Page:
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Tuesday, September 21, 2021

Non-soy plant-based milk now the fastest-growing category in the dairy market

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Non-soy plant-based milks are the fastest-growing category in the dairy market, with a 16% increase between 2020 and 2021.

Soy milk is losing favour, with the market for other plant-based milks surging faster than any other category in the dairy and alternatives sector. Worth over $10 billion (£7.2 billion), dairy alternatives have undergone a 16% rise in sales between 2020 and 2021 globally.

According to Euromonitor International, soy has fallen in popularity among people seeking dairy alternatives due to poor product perception. But other non-dairy milks like almond, oat, coconut and pea have invited innovation to grow by 69% in the UK market. Overall, non-soy-based milks have seen an increase of 130% in the last five years.

Last year, oat milk surpassed soy to claim second in the US plant-based milk market, with almond firmly holding its top spot. The UK has also seen an influx of new and innovative alt-milk products in the last few months, with potato milk turning heads with its sustainability credentials and inventive concept.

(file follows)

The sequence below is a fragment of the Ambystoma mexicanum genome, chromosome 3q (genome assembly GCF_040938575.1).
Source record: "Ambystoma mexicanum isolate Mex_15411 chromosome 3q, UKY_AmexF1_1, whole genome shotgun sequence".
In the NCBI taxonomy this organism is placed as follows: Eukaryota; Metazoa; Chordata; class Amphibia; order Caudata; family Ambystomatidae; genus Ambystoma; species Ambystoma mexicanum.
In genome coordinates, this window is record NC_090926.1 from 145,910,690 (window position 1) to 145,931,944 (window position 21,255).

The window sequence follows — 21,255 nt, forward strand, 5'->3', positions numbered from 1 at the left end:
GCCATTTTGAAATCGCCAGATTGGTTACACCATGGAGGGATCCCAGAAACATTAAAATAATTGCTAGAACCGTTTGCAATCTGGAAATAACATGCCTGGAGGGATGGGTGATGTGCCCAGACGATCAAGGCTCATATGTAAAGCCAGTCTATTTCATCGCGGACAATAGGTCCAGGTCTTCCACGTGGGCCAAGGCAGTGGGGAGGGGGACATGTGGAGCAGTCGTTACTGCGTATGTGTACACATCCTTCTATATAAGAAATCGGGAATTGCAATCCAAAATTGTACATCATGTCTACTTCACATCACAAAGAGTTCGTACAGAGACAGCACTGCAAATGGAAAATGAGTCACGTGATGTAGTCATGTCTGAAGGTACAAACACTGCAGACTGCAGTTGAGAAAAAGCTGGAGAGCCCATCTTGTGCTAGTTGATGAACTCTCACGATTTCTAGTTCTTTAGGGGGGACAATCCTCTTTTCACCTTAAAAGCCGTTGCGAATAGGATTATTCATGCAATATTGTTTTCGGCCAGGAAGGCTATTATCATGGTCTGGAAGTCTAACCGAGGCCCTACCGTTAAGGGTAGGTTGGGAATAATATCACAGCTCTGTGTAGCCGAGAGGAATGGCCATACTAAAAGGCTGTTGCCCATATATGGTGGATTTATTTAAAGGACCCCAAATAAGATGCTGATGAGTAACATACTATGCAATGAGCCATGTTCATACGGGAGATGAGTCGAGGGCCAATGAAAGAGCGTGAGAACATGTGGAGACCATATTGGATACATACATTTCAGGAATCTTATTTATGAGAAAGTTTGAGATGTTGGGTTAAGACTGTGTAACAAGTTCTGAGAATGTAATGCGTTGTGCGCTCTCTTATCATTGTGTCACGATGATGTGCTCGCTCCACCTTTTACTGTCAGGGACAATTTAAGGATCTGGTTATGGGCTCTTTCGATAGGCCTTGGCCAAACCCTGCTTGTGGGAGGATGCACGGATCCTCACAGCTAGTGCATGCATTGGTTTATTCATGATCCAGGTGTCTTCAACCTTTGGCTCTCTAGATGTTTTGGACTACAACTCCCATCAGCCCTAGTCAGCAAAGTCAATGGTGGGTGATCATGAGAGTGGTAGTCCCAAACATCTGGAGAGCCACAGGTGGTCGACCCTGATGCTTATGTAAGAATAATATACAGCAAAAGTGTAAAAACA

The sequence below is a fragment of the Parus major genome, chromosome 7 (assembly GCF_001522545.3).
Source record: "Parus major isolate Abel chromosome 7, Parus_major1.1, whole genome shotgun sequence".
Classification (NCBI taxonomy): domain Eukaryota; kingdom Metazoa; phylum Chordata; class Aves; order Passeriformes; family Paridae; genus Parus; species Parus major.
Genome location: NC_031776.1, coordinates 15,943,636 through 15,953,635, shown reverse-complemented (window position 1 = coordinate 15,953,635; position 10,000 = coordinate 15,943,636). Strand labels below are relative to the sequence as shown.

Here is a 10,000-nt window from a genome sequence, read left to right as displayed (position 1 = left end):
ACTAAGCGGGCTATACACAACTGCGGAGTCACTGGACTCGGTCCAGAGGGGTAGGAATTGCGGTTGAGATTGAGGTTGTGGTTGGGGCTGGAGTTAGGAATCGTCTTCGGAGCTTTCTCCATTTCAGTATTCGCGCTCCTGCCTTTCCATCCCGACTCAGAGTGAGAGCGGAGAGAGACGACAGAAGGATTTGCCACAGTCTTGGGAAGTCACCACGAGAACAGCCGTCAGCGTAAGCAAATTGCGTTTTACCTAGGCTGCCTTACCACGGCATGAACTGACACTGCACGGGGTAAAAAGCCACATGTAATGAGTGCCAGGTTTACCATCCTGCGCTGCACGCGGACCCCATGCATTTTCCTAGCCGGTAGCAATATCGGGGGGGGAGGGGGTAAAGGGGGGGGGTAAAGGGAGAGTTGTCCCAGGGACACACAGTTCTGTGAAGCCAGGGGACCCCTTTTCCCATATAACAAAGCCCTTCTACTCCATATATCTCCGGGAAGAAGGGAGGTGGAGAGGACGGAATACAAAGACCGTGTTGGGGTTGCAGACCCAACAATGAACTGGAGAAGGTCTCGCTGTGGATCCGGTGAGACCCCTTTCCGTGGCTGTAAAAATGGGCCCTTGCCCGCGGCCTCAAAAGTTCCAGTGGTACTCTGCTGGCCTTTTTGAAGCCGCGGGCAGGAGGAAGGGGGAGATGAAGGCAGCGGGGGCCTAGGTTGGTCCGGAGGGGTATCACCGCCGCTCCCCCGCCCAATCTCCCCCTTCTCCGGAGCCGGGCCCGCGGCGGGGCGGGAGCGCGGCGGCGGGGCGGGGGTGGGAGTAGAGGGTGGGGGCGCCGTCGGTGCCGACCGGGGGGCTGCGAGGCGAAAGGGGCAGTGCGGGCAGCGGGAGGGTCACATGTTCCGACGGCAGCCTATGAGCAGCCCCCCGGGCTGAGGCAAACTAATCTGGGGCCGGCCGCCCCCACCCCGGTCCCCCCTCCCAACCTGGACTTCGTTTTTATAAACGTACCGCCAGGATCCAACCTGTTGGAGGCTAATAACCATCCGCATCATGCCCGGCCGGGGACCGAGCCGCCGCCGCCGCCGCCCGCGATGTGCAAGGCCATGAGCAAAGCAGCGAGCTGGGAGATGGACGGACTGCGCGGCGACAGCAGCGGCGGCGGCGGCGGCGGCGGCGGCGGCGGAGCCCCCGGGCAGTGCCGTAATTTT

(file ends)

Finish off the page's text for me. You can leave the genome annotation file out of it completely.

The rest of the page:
Read our ultimate showdown for the best barista milks in the UK.

Maria Mascaraque, industry manager at Euromonitor International, said: “The plant-based and lab-grown dairy space has hugely accelerated in the last year, thanks to heavy investments, including investment banks ‘pouring money’ into the industry. And this is likely to speed up more acutely with the entry of big consumer companies, such as Nestlé and Danone, who are investing in startups that are ahead of the game.”

The pandemic has magnified consumer focus on health and wellness, with obesity and other health conditions ringing warning bells. Recently, cell-based dairy has also garnered increased interest in recent months, as startups utilise record investments to create lab-grown dairy products faster. Euromonitor International says cell-based dairy will become more affordable in the coming years and could be part of consumers’ daily lives within a decade.

Mascaraque added: “In the next couple of years, the focus is likely to remain on exploring further ingredients such as peas, chickpeas, and fava beans, due to their high protein level, and companies increasingly relying on blends to make them tastier, for example, combining peas with oats or coconut.

“Further down the line, new ingredients in that space are expected to spur, including water lentils or even algae.”

Anay Mridul
Anay is the managing editor of The Vegan Review. A journalism graduate from City, University of London, he was a barista for three years, and never shuts up about coffee. He's passionate about coffee, plant-based milk, cooking, eating, veganism, writing about all that, profiling people, and the Oxford Comma. Originally from India, he went vegan in 2020, after attempting (and failing) Veganuary. He believes being environmentally conscious is a basic responsibility, and veganism is the best thing you can do to battle climate change. He gets lost at Whole Foods sometimes.